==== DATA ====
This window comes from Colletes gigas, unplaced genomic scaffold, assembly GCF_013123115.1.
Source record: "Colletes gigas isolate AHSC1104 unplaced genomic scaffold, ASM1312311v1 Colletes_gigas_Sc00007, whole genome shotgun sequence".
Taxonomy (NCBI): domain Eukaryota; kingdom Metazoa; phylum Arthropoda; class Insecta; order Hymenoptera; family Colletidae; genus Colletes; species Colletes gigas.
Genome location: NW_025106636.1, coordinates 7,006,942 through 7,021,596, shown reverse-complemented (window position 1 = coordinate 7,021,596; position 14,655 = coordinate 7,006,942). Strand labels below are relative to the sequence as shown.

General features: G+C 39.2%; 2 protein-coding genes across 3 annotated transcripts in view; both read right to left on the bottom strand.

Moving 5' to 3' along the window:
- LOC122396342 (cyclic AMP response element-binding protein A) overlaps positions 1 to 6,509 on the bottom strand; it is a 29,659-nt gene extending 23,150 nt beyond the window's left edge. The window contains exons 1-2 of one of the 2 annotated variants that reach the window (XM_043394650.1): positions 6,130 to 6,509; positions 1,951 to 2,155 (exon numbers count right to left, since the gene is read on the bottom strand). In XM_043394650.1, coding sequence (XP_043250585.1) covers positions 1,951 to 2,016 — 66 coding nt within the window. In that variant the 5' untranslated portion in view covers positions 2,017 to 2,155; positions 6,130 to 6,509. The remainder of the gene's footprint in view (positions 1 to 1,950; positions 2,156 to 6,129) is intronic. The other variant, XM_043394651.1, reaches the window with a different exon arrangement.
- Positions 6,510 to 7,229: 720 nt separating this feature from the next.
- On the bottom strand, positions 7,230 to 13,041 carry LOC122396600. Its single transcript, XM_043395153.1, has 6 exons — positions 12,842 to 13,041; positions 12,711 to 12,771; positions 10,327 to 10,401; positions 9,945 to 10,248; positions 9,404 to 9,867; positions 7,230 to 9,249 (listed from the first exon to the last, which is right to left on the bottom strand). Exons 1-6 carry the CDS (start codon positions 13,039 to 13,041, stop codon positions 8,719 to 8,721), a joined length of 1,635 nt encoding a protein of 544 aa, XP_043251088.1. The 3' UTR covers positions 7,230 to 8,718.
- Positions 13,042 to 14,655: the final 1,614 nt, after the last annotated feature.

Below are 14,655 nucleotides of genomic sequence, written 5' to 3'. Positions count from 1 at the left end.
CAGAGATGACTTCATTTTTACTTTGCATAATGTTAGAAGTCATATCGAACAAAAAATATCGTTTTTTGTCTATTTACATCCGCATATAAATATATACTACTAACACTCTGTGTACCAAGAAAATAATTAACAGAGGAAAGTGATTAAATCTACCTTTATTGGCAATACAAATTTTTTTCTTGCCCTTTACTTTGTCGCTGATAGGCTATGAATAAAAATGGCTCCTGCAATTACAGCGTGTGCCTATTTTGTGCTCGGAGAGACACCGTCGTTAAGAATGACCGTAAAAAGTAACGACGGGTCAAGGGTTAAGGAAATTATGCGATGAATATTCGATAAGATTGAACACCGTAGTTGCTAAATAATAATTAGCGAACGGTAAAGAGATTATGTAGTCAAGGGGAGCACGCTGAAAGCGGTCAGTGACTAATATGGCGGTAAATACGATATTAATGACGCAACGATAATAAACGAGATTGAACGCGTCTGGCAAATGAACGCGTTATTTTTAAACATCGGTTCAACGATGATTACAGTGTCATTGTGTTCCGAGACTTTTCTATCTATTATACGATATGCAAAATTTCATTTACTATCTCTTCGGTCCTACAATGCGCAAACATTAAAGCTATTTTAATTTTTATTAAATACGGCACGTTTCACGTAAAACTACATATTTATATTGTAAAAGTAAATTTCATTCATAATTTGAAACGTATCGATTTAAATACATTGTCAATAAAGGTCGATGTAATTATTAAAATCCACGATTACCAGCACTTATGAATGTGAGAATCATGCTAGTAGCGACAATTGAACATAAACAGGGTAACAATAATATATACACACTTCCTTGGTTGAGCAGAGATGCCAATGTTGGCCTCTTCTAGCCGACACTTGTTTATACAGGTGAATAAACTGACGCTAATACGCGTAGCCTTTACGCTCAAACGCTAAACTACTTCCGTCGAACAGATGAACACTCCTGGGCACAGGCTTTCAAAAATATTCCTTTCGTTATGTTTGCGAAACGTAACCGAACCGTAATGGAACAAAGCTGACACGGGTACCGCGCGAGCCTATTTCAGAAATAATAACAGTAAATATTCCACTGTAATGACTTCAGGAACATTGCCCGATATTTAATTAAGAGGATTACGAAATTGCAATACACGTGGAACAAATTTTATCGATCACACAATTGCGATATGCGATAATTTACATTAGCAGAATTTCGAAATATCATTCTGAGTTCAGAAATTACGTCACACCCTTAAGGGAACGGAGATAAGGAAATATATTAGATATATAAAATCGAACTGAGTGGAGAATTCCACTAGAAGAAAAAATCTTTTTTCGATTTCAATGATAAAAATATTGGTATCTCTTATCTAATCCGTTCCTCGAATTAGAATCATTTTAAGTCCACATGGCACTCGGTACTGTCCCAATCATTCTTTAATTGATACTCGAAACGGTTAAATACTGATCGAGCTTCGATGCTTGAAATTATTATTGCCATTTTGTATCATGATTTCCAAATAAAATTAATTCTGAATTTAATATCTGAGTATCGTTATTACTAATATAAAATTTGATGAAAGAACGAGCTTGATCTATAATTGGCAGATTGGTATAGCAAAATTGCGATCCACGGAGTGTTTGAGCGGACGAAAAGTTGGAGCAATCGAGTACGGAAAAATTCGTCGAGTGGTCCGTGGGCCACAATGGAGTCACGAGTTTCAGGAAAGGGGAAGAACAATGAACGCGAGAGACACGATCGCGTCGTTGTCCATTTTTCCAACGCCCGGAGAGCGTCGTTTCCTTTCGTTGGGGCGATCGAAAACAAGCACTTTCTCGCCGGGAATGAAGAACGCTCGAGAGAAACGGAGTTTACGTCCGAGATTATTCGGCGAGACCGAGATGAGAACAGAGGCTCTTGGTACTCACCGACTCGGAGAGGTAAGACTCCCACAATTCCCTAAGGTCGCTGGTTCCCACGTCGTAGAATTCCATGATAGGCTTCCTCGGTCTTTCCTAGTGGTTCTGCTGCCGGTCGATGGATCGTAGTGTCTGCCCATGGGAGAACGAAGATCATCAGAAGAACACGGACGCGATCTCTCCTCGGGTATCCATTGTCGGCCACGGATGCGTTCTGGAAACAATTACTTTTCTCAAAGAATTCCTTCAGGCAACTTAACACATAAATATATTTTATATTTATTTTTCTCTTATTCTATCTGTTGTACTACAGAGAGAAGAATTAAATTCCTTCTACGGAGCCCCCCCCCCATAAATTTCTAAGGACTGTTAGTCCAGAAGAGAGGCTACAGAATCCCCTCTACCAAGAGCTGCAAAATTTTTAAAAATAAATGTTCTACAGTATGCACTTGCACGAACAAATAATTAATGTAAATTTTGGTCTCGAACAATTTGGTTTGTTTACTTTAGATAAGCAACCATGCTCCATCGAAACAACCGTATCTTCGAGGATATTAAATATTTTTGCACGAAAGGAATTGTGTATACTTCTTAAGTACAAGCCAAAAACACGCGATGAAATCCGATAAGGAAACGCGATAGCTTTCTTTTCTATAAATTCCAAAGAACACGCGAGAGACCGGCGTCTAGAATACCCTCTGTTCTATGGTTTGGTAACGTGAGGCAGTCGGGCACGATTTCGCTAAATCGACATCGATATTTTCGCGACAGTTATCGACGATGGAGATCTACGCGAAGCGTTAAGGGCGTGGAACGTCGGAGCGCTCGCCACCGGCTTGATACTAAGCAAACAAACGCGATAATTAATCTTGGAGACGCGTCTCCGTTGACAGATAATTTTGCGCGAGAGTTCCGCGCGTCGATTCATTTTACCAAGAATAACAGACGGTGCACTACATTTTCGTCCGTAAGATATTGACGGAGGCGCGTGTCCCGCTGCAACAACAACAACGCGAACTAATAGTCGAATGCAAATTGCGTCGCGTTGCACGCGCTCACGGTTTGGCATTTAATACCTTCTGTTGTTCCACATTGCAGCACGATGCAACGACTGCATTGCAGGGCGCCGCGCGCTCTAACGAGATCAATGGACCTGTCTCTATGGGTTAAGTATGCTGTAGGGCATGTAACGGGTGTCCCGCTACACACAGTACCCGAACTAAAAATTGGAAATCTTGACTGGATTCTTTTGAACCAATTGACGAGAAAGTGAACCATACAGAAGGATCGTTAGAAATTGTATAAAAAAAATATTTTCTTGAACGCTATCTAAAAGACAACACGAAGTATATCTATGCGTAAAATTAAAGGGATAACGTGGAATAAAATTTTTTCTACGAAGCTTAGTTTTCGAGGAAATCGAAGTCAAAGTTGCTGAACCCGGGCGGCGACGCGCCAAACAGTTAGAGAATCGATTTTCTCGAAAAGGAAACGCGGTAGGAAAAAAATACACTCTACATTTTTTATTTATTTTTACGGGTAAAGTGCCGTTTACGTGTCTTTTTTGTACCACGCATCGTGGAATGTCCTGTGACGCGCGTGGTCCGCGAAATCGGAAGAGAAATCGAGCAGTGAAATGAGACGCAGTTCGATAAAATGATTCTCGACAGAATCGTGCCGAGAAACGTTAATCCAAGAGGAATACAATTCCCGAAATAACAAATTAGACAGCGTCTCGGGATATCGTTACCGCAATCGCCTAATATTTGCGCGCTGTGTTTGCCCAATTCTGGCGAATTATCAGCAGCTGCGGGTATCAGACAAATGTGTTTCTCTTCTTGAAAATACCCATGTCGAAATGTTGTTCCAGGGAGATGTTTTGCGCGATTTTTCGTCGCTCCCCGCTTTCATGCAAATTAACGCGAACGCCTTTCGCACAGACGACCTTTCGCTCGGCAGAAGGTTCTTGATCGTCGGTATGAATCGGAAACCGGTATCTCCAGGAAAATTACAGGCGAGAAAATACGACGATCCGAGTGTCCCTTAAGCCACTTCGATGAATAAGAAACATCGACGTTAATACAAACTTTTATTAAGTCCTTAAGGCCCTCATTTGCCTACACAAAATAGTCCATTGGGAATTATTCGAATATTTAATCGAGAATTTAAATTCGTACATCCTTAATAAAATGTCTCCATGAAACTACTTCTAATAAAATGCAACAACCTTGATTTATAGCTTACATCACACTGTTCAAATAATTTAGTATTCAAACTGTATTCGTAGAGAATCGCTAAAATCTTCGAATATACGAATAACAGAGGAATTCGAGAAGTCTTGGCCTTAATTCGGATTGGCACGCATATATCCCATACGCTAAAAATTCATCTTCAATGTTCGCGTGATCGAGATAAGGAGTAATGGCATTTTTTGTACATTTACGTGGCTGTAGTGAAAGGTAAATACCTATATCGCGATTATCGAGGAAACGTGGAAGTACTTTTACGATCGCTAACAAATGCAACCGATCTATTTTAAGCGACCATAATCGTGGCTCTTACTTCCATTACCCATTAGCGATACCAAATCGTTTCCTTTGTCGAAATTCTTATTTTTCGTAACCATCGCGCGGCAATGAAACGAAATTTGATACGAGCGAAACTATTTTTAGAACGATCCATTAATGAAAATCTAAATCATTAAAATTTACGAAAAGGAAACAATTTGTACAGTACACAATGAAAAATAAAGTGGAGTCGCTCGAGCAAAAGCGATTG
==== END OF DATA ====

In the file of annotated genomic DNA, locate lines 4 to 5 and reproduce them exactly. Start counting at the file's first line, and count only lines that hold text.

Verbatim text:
Genome location: NW_025106636.1, coordinates 7,006,942 through 7,021,596, shown reverse-complemented (window position 1 = coordinate 7,021,596; position 14,655 = coordinate 7,006,942). Strand labels below are relative to the sequence as shown.

General features: G+C 39.2%; 2 protein-coding genes across 3 annotated transcripts in view; both read right to left on the bottom strand.